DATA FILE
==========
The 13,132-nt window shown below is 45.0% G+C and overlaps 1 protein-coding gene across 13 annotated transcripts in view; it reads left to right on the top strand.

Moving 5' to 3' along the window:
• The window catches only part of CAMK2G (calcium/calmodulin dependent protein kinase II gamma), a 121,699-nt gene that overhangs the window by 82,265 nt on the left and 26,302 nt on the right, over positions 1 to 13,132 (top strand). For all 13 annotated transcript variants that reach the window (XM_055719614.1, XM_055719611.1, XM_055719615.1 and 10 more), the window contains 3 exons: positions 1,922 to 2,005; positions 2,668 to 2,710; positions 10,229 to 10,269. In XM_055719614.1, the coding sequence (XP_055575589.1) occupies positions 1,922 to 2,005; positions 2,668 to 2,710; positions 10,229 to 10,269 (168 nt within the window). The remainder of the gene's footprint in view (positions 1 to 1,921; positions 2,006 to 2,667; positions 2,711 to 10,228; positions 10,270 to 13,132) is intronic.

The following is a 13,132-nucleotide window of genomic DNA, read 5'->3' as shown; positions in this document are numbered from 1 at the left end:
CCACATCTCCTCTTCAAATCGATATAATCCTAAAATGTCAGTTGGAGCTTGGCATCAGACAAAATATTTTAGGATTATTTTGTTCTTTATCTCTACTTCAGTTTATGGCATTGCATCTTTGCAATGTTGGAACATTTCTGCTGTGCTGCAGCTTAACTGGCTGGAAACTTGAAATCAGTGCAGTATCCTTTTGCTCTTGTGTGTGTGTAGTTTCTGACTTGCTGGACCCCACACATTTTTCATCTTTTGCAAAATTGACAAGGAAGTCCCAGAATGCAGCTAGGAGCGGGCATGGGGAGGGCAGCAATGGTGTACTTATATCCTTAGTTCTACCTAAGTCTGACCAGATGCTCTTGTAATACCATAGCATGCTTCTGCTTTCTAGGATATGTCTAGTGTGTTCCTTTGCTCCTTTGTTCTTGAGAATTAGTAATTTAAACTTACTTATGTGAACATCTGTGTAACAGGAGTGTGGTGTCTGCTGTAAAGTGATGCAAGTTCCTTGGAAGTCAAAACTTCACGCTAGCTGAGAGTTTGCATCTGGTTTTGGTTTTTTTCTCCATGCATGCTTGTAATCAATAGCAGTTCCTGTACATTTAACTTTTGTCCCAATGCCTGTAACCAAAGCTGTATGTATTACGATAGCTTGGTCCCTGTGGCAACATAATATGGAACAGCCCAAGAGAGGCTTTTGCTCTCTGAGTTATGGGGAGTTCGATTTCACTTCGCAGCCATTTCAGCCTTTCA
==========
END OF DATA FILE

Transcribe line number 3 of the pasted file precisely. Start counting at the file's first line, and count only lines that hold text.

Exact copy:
• The window catches only part of CAMK2G (calcium/calmodulin dependent protein kinase II gamma), a 121,699-nt gene that overhangs the window by 82,265 nt on the left and 26,302 nt on the right, over positions 1 to 13,132 (top strand). For all 13 annotated transcript variants that reach the window (XM_055719614.1, XM_055719611.1, XM_055719615.1 and 10 more), the window contains 3 exons: positions 1,922 to 2,005; positions 2,668 to 2,710; positions 10,229 to 10,269. In XM_055719614.1, the coding sequence (XP_055575589.1) occupies positions 1,922 to 2,005; positions 2,668 to 2,710; positions 10,229 to 10,269 (168 nt within the window). The remainder of the gene's footprint in view (positions 1 to 1,921; positions 2,006 to 2,667; positions 2,711 to 10,228; positions 10,270 to 13,132) is intronic.